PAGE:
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Thermal exposure influences food intake in a sedentary office setting.

THERMAL EXPOSURE INFLUENCES FOOD INTAKE IN A SEDENTARY OFFICE SETTING MOLLY C. BERNHARD RICHARDSON (1,2), DAVID B. ALLISON (2), PENG LI (2), JULIA M. GOHLKE (1,2) (1) ENVIRONMENTAL HEALTH SCIENCES, SCHOOL OF PUBLIC HEALTH, (2) NUTRITION OBESITY RESEARCH CENTER, UNIVERSITY OF ALABAMA AT BIRMINGHAM

We hypothesized that exposure to temperatures above the thermoneutral zone would decrease food intake in young adults (ages 19-35) in a sedentary office environment over a 2-hour period. Participants wearing standardized clothing were randomized to either a colder (18-19[degrees]C) or a warmer environment (25-27[degrees]C) under the artifice of monitoring routine office work (n=11 and 9, respectively). Thermal images of the inner canthus of their eye and middle finger nail bed, representing core and peripheral temperatures, respectively, were taken at baseline, 1st, and 2nd hour. Increased heat retention was estimated by an increased difference between core and peripheral temperature. After 1 hour, the difference between core and peripheral temperature in the cold group was significantly higher than that in warmer group (9.1 vs 2.7, p <0.0001), suggesting heat retention in the colder group. A significant correlation between heat retention and caloric intake (r=0.44, p=0.04) is detected. In a linear regression model (R2=0.68, p=0.0001) controlling for group, age, BMI, and gender, the caloric intake is significantly correlated with heat retention and the participants with 1[degrees]C greater difference in core and peripheral temperature at midpoint ate 88.9 more kcal (95%CI [49.5, 128.3], p=0.0005). There is a significant effect of gender and BMI on the caloric intake. This pilot study provided preliminary evidence that a warmer environment is associated with less caloric intake, potentially mediated through thermoregulatory mechanisms.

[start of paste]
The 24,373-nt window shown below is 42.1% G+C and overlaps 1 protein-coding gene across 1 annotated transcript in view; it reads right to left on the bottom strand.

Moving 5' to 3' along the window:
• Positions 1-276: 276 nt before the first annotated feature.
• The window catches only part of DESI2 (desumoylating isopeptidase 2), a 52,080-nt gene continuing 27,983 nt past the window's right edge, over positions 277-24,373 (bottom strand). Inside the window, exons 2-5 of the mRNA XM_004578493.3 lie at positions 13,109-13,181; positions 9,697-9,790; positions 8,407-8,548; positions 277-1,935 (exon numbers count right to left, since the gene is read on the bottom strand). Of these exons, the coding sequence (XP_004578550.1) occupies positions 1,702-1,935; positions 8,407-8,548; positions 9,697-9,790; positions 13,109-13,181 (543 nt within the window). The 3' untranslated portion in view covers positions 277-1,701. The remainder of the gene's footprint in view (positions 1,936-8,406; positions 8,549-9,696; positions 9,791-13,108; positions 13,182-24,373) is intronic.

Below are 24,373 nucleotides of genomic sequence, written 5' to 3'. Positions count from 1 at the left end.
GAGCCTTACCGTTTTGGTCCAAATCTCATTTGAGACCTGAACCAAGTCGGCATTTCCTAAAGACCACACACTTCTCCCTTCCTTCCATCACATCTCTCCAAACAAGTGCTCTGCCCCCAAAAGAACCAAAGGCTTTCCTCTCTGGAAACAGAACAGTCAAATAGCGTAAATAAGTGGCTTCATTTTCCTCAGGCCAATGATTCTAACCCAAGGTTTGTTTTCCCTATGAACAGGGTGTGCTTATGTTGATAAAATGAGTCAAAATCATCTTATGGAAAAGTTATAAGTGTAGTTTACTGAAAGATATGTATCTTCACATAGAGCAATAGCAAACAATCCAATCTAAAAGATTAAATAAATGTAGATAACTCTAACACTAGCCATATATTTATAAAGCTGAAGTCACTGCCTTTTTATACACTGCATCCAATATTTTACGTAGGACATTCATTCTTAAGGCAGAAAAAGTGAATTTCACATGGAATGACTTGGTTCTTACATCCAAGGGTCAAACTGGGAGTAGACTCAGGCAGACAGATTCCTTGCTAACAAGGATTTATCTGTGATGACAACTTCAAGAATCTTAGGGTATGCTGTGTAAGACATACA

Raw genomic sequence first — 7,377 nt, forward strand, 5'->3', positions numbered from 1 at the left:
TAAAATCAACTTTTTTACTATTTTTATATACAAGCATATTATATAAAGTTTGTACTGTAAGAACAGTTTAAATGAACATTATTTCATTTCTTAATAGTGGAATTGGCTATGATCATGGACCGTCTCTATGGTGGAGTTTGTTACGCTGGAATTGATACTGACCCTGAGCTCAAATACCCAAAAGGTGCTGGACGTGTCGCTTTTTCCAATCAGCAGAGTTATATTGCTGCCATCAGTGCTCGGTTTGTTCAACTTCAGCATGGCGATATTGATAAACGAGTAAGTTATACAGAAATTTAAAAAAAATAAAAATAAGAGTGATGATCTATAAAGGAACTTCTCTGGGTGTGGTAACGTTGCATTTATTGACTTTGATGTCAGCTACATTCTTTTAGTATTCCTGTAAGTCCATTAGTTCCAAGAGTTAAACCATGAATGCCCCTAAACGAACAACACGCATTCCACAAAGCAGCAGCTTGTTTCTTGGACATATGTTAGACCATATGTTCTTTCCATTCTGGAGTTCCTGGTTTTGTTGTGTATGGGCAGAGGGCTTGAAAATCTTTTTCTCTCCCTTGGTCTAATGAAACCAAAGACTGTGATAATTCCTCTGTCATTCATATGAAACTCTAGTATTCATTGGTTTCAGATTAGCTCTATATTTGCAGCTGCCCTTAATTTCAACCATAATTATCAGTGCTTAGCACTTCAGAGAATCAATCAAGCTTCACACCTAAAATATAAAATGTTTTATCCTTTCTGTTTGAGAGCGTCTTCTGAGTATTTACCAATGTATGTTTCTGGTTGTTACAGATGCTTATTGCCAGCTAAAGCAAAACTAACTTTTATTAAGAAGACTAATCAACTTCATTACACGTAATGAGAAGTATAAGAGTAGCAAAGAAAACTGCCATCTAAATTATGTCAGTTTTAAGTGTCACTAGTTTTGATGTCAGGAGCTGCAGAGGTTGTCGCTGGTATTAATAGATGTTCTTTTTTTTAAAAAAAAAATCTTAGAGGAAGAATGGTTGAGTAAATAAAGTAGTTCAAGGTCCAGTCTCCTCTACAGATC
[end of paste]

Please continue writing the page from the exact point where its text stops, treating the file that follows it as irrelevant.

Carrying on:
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Title Annotation:Health Sciences Poster Abstracts
Author:Richardson, Molly C. Bernhard; Allison, David B.; Li, Peng; Gohlke, Julia M.
Publication:Journal of the Alabama Academy of Science
Article Type:Report
Geographic Code:1USA
Date:Apr 1, 2015
Words:294
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